What ensues is a nasty power struggle to secure control of the Gucci fortunes, with Patrizia taking the lead in orchestrating the course of events, often manipulating Maurizio into decisions in which he has no say and that he’s subsequently left to clean up, actions that lead to his growing resentment toward her. Family infighting, the betrayal of trusted advisors and a search for outside investors to act as financial saviors all come into play, complicating matters at every turn. And, as the stakes are continually raised and circumstances grow progressively more dire, Patrizia becomes ever more desperate to look for the means to get her way, even going so far as to routinely consult a questionable TV psychic, Pina Auriemma (Salma Hayek), for advice that, conveniently and coincidentally, nearly always reflects exactly what she wants to hear (and that sometimes veers way outside of an advisory capacity). What’s more, as Patrizia’s efforts at manipulation and coercion continue to heat up, Maurizio distances himself even further from her, a development that accelerates when he runs into an old flame, Paola Franchi (Camille Cottin), while on a visit to Switzerland. The alienation of affections involved in this only serves to pour fuel onto an already-smoldering fire, one whose consequences carry calamitous implications for all involved.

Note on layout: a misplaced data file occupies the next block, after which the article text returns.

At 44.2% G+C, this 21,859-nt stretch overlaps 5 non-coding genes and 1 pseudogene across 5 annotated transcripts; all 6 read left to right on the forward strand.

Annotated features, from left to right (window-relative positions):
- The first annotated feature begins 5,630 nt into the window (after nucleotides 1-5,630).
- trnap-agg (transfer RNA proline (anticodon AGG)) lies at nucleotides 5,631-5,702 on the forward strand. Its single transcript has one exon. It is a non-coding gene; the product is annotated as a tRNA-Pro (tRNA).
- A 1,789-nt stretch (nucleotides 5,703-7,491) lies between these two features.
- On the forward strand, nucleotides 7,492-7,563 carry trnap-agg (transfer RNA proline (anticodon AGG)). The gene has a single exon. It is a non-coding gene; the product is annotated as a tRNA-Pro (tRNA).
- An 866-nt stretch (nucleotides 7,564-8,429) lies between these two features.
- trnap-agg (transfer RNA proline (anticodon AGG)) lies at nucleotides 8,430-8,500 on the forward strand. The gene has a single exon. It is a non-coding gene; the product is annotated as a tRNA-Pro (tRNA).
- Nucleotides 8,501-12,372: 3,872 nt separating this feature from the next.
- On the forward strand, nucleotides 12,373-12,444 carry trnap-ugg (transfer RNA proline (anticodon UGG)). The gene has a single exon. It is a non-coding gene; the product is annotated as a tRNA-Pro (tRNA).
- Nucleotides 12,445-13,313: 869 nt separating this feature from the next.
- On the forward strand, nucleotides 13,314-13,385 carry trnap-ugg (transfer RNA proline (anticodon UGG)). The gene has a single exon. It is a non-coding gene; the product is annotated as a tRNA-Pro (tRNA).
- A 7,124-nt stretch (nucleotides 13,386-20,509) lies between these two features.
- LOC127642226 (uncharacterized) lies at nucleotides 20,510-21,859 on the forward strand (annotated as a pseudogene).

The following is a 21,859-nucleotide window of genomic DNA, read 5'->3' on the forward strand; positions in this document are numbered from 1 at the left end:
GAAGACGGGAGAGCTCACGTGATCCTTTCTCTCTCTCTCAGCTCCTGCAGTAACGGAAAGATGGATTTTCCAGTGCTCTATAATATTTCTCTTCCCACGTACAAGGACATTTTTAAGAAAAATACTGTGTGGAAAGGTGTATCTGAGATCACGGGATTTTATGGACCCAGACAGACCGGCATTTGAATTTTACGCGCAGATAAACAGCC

Getting ahead in life is certainly a laudable pursuit, but how far are we willing to go to attain that goal? Ultimately, it varies for each of us, depending on what beliefs we hold, particularly when it comes to how we view matters of ambition. Some see it as a positive impelling force. But others use it to justify self-serving behavior, a course of action that can leave a trail of carnage in its wake if not properly reined in. In the end, we have to ask ourselves, “Which will it be?”
Determinations like this are important in the formation and adoption of our beliefs, for they play a crucial role in shaping the reality we experience, a product of the conscious creation process, the philosophy that maintains we draw upon these intangible resources in manifesting the existence we experience. This, of course, takes into account the totality of our world, including not only our own considerations, but also those of others around us. And, if our ambition-based beliefs get out of control, somebody could get hurt – and not just us.